Prototype Pollution

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Prototype Pollution

What Is Prototype Pollution?

Prototype pollution is a vulnerability that enables threat actors to exploit JavaScript runtimes. In a prototype pollution attack, threat actors inject properties into existing JavaScript construct prototypes, attempting to compromise the application.

This vulnerability is called prototype pollution because it allows threat actors to inject values that overwrite or pollute the “prototype” of a base object. This malicious prototype can pass to many other objects that inherit that prototype. Once threat actors can control the default values of the object’s properties, they can tamper with the application’s logic. This can lead to Denial of Service (DoS) or remote code execution (RCE).

How Do Prototype Pollution Vulnerabilities Happen?

Prototype pollution was introduced when the European Association of Computer Manufacturers (ECMA) published the ECMAScript2015, 6th Edition specification. This specification created a JavaScript standard that ensures compatibility across various web browsers.

The specification includes standardization of the __proto__ feature, a special attribute that refers to Prototypes of an object. All JavaScript objects now have this attribute, and __proto__ itself is also defined as an object. “Prototype” refers to a mechanism that enables JavaScript objects to inherit features from one to another.

Everything you type in JavaScript (except primitives) is an object. Furthermore, an object Prototype may have other Prototypes nested under it, and can inherit Prototypes from other objects. This is referred to as a prototype chain.

Prototype pollution occurs when an attacker manipulates the  __proto__ attribute, usually by adding a new Prototype into it. Because every JavaScript object now has the __proto__  attribute, and every object inherits Prototypes, whenever a Prototype is added, it is inherited by all objects in the prototype chain.

This means a malicious player could inject properties into existing JavaScript code to trigger a JavaScript exception causing denial of service, malicious code that achieves remote code execution, or other severe consequences.

Prototype Pollution Security Risks

JavaScript can run on the client-side and server-side of a web application, which is why prototype pollution vulnerabilities may exist on both sides. As a result, prototype attacks can vary greatly in scope and damage, depending on the application logic and implementation. Here are several examples:

  • Denial of Service (DoS)—a prototype pollution attack can enable threat actors to perform DoS against a targeted user in a client-side attack or on the web server that hosts the application.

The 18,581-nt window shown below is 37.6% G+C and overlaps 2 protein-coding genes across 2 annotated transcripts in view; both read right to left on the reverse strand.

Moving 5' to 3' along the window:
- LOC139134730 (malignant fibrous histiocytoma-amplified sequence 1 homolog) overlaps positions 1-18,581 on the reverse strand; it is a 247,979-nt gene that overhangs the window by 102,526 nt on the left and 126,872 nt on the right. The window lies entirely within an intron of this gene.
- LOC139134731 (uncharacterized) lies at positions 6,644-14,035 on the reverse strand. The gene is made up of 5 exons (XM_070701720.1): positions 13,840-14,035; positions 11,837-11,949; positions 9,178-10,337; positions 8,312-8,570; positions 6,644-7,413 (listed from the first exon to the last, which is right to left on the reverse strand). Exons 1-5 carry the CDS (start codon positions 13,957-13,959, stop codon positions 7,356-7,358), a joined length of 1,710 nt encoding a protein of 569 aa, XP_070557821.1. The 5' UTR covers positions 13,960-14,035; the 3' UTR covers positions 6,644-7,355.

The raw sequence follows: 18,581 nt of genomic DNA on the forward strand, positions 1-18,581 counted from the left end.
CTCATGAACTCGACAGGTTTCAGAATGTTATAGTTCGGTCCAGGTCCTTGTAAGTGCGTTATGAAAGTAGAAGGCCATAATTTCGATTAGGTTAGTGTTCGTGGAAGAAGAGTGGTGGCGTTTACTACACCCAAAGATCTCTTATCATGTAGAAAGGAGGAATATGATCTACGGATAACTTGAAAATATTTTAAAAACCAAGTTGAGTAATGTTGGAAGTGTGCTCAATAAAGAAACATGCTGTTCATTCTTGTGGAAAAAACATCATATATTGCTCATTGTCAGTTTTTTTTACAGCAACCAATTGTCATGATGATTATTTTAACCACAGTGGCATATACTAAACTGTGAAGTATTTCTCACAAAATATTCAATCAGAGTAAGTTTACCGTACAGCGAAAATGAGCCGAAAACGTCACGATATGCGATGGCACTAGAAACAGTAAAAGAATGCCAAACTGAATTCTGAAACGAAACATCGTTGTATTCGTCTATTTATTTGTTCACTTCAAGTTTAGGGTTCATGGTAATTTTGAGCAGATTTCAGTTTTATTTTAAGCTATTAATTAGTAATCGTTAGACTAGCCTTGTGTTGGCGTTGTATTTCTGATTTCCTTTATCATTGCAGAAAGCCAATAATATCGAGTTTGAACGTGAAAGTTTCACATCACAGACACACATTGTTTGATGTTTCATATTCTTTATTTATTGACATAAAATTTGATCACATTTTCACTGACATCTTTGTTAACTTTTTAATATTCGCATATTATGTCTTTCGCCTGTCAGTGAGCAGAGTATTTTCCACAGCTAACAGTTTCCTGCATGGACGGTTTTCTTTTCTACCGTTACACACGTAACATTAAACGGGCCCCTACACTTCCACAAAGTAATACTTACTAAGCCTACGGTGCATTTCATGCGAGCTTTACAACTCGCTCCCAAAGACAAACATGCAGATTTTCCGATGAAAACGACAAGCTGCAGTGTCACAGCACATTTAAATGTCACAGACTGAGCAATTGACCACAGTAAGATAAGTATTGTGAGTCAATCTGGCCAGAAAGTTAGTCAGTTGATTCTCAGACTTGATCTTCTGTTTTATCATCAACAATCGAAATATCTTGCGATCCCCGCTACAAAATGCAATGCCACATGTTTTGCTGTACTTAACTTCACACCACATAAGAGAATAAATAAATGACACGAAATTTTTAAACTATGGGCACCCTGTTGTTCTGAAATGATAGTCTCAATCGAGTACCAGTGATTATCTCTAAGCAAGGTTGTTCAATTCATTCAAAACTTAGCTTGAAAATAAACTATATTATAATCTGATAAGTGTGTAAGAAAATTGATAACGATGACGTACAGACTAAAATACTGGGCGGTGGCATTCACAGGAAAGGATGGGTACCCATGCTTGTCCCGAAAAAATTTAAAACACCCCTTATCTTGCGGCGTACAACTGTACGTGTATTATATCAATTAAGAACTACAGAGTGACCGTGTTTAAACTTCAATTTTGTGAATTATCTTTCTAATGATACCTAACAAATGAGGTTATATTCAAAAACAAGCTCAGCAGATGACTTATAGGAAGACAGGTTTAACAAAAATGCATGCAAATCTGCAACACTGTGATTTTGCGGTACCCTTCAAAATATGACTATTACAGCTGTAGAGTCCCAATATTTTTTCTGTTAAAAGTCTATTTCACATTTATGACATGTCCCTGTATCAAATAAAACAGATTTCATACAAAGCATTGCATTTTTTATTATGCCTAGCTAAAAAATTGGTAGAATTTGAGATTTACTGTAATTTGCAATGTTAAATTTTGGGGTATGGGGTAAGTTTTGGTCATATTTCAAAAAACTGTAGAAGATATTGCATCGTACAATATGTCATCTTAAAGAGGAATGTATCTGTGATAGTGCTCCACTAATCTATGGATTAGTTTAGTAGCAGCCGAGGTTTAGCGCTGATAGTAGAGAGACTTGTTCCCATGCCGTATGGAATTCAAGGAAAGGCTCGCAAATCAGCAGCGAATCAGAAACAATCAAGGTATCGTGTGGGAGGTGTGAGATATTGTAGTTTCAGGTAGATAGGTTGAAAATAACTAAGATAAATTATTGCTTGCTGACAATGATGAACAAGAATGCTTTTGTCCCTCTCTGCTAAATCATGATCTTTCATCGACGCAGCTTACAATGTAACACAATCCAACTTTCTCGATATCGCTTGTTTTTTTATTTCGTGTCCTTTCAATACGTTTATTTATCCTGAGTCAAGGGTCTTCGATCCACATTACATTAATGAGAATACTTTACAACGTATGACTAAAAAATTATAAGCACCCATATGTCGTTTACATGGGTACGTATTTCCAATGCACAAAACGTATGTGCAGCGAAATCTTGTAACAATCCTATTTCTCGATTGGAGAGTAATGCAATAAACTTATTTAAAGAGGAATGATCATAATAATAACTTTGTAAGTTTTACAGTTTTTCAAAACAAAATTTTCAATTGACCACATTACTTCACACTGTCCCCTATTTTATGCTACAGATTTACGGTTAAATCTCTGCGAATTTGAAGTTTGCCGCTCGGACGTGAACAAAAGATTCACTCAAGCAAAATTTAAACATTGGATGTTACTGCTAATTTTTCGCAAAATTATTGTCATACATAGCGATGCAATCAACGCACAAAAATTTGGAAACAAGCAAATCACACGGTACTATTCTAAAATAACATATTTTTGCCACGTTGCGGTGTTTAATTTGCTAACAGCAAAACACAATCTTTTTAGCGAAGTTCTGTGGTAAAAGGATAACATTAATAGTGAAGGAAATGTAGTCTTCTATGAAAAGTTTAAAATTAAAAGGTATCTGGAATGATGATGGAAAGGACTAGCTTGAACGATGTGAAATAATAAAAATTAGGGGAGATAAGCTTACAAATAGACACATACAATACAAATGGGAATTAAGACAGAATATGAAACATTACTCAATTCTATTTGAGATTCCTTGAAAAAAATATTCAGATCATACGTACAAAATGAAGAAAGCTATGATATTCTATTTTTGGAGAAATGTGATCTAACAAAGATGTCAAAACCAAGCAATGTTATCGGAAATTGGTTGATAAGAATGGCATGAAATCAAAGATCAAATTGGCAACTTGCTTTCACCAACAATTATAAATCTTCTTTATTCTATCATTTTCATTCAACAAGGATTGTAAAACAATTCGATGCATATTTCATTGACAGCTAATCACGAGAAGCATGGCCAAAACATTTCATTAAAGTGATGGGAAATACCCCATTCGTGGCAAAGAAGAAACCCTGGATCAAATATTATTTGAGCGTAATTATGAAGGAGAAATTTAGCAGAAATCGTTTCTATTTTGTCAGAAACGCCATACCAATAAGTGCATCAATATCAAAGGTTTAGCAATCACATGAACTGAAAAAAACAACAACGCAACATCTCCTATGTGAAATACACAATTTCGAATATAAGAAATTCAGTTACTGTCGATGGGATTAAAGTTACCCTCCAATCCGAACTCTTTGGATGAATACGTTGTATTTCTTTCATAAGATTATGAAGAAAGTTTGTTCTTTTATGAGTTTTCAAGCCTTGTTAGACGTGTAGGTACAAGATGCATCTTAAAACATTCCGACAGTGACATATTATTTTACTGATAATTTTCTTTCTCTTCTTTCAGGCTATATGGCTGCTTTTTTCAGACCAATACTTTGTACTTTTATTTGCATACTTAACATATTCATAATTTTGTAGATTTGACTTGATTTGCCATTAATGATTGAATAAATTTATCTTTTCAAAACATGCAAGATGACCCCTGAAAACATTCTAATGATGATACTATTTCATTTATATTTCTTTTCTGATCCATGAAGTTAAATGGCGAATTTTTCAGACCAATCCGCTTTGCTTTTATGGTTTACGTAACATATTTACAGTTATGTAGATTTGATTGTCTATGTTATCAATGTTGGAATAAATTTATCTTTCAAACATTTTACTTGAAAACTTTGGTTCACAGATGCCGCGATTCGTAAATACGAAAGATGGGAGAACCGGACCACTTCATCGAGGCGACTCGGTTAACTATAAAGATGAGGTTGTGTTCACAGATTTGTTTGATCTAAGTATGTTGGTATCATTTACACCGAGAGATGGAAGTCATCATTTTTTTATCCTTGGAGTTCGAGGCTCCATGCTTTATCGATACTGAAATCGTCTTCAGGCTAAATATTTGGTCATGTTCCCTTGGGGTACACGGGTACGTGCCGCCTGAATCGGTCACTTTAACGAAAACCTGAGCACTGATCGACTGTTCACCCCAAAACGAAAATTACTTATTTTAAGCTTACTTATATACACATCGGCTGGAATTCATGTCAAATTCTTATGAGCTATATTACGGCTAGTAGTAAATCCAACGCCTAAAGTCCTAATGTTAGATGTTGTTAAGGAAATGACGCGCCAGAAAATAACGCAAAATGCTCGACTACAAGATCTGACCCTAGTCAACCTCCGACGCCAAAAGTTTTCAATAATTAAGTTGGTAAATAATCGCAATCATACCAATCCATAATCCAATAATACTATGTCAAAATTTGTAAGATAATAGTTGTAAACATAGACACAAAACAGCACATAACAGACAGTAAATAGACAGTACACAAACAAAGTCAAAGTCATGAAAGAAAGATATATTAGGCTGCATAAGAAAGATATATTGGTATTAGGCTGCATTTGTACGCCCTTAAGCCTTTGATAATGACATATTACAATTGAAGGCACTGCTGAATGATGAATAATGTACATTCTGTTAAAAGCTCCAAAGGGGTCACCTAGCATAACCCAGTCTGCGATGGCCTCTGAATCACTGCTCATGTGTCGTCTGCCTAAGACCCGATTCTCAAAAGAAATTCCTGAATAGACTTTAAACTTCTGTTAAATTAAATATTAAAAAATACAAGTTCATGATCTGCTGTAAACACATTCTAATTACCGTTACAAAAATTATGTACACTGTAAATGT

• Interfering with the JavaScript environment—a prototype pollution attack can add or modify a property to cause unexpected behaviors. It can result in some logic not executing as intended.
  • A starting point for additional attacks—a prototype pollution attack allows threat actors to leverage other components (Gadgets) loaded in the same context. It enables them to initiate complex attacks and potentially escalate their privileges or gain access to sensitive information.

Client-Side Exploitation

A prototype pollution exploitation starts when threat actors inject a payload into an input, like a URL, that builds the client-side logic or application rendering. For example, a URL parser can assign JavaScript objects properties without verifying if the target property is linked correctly to the Object prototype.

Client-side exploitation of a prototype pollution vulnerability can result in several attacks, such as cross-site scripting (XSS) attacks. In this case, threat actors look for a gadget that relies on the property of an object susceptible to pollution. If the object interacts with the page’s document object model (DOM), threat actors can trigger client-side JavaScript code execution.

Server-Side Exploitation

Server-side exploitation occurs when threat actors exploit prototype pollution vulnerabilities to modify the Object prototype’s properties using gadgets located in the application context. In this case, the modified JavaScript runtime objects are executed on the server, leading to a more severe impact than client-side attacks.

Exploiting prototype pollution vulnerabilities can be complex. It typically requires a deep analysis of the application logic to determine the attack’s impact. However, server-side exploitation can lead to severe consequences, including remote code execution (RCE), SQL injection (SQLi), and authorization and authentication bypass.

Prevent All Changes to the Prototype

Another method that JavaScript supports is Object.freeze(). It lets you block all changes to an object’s attributes. Given that a prototype is simply an object, you can freeze it as you would a regular object. You can invoke the Object.freeze(Object.prototype)element to freeze the default prototype and prevent it from being polluted.

You can also install the nopp npm package to automatically freeze all common object prototypes.

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